Advanced Search
MyIDEAS: Login to save this paper or follow this series

Risk Sharing Relations and Enforcement Mechanisms

Contents:

Author Info

  • Abigail Barr
  • Marleen Dekker
  • Marcel Fafchamps

Abstract

We investigate whether the set of available enforcement mechanisms affects the formation of risk sharing relations by applying dyadic regression analysis to data from a specifically designed behavioural experiment, two surveys and a genealogical mapping exercise. During the experiment participants are invited to form risk sharing relations under three institutional environments, each associated with different enforcement mechanisms: external, intrinsic and endogenous extrinsic, i.e. the threat of (partial) social exclusion. Dyads who are similar in age and gender, genetically related, or who belong to the same organisations with an economic purpose are more likely to share risk. However, the latter are associated with less risk sharing when endogenous extrinsic incentives can be applied, while co-membership in religious congregations and being related to marriage support enforcement through such incentives. We find no evidence of assertive grouping on risk preferences but, ex post, co-group members’ risk-taking behaviour converges.

Download Info

If you experience problems downloading a file, check if you have the proper application to view it first. In case of further problems read the IDEAS help page. Note that these files are not on the IDEAS site. Please be patient as the files may be large.
File URL: http://www.csae.ox.ac.uk/workingpapers/pdfs/2008-14text.pdf
Download Restriction: no

Bibliographic Info

Paper provided by Centre for the Study of African Economies, University of Oxford in its series CSAE Working Paper Series with number 2008-14.

as in new window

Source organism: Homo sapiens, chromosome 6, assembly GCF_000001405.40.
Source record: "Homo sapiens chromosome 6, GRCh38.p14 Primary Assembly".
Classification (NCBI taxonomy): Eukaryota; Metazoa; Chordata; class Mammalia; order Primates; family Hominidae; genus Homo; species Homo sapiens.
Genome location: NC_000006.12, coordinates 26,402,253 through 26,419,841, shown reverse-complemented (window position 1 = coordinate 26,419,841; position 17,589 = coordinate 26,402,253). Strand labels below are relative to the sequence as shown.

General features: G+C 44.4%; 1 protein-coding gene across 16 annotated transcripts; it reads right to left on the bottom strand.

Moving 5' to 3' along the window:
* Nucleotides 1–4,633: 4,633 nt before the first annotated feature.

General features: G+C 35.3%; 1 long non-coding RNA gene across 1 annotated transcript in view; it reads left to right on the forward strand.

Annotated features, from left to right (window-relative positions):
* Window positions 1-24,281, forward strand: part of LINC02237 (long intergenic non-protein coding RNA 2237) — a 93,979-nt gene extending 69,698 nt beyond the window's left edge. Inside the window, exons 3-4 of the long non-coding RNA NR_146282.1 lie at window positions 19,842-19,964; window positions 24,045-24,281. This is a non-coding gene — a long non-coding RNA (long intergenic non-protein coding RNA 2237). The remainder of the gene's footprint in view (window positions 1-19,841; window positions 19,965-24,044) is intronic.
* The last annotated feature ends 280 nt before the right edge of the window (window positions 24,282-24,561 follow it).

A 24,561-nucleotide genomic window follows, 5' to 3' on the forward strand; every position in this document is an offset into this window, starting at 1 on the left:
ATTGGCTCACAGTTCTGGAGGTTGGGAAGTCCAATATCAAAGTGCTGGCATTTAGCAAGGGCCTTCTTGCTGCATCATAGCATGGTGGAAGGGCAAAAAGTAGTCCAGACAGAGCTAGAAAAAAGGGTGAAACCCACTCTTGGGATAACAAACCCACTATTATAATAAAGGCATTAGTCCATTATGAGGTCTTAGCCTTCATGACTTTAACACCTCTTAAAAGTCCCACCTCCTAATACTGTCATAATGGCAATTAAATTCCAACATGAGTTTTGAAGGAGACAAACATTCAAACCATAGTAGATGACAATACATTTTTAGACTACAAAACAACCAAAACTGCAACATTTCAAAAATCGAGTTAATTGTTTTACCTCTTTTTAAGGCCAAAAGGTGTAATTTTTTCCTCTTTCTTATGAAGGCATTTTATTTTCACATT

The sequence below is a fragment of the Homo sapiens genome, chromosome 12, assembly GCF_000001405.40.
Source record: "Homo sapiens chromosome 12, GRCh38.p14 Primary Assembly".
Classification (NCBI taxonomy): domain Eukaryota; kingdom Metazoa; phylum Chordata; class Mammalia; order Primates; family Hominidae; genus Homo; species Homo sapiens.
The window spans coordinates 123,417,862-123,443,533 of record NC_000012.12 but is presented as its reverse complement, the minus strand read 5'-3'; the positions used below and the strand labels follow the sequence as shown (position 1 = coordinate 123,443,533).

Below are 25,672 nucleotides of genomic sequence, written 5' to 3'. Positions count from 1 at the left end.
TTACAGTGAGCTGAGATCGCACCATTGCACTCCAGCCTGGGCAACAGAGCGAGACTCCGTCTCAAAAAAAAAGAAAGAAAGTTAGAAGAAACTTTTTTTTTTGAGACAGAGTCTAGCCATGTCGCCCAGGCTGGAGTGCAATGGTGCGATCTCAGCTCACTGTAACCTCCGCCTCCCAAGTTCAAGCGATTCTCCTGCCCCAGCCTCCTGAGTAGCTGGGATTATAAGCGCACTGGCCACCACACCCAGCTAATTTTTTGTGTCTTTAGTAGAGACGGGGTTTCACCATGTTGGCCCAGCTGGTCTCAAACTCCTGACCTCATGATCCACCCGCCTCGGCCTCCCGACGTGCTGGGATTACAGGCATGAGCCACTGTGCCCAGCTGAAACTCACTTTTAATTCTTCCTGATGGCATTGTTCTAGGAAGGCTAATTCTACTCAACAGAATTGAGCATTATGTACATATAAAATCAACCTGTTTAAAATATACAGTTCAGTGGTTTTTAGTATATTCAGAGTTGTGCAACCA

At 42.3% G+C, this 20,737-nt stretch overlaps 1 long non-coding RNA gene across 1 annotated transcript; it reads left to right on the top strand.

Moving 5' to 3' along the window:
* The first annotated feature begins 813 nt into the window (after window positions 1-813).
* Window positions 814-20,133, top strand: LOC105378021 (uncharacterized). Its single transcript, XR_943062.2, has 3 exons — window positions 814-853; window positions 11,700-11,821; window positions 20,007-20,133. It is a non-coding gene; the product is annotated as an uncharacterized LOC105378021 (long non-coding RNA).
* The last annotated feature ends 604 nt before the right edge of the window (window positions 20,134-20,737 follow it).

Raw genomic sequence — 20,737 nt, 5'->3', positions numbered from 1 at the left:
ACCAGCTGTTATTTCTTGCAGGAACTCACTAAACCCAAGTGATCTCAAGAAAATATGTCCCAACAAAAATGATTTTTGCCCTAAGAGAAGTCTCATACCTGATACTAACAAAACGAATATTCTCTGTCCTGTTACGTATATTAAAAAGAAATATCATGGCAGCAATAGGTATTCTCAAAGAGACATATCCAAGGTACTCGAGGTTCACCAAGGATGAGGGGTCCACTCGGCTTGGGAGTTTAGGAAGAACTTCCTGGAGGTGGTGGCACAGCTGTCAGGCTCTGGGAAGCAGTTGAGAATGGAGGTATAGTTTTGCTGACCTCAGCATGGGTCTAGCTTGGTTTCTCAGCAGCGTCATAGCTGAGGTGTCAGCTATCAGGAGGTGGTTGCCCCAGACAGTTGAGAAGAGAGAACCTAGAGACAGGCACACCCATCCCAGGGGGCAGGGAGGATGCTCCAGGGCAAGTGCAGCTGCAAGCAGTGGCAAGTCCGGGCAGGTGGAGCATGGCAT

Length:
Date of creation: 2008
Date of revision:
Handle: RePEc:csa:wpaper:2008-14

Contact details of provider:
Postal: Manor Road, Oxford, OX1 3UQ
Phone: +44-(0)1865 271084
Fax: +44-(0)1865 281447
Email:
Web page: http://www.csae.ox.ac.uk/
More information through EDIRC

Related research

Keywords:

Other versions of this item:

References

No references listed on IDEAS
You can help add them by filling out this form.

Citations

Citations are extracted by the CitEc Project, subscribe to its RSS feed for this item.
as in new window

Cited by:
  1. Guido Friebel & Juan Miguel Gallego & Mariapia Mendola, 2011. "Xenophobic Attacks, Migration Intentions and Networks: Evidence from the South of Africa," Working Papers 213, University of Milano-Bicocca, Department of Economics, revised Nov 2011.
  2. Abigail Barr & Mattea Stein, 2008. "Status and egalitarianism in traditional communities: An analysis of funeral attendance in six Zimbabwean villages," CSAE Working Paper Series 2008-26, Centre for the Study of African Economies, University of Oxford.
  3. Christine Binzel & Dietmar Fehr, 2010. "Social Relationships and Trust," Working Papers 542, Economic Research Forum, revised Sep 2010.
  4. Marcel Fafchamps & Margherita Comola, 2010. "Testing Unilateral and Bilateral Link Formation," Working Papers id:2797, eSocialSciences.
  5. Marcel Fafchamps & Eliana La Ferrara, 2012. "Self-Help Groups and Mutual Assistance: Evidence from Urban Kenya," Economic Development and Cultural Change, University of Chicago Press, vol. 60(4), pages 707 - 733.
  6. repec:hal:wpaper:halshs-00574971 is not listed on IDEAS

Lists

This item is not listed on Wikipedia, on a reading list or among the top items on IDEAS.

Statistics

Access and download statistics

Corrections

When requesting a correction, please mention this item's handle: RePEc:csa:wpaper:2008-14. See general information about how to correct material in RePEc.

For technical questions regarding this item, or to correct its authors, title, abstract, bibliographic or download information, contact: (Richard Payne).

If you have authored this item and are not yet registered with RePEc, we encourage you to do it here. This allows to link your profile to this item. It also allows you to accept potential citations to this item that we are uncertain about.

If references are entirely missing, you can add them using this form.

If the full references list an item that is present in RePEc, but the system did not link to it, you can help with this form.

If you know of missing items citing this one, you can help us creating those links by adding the relevant references in the same way as above, for each refering item. If you are a registered author of this item, you may also want to check the "citations" tab in your profile, as there may be some citations waiting for confirmation.

Please note that corrections may take a couple of weeks to filter through the various RePEc services.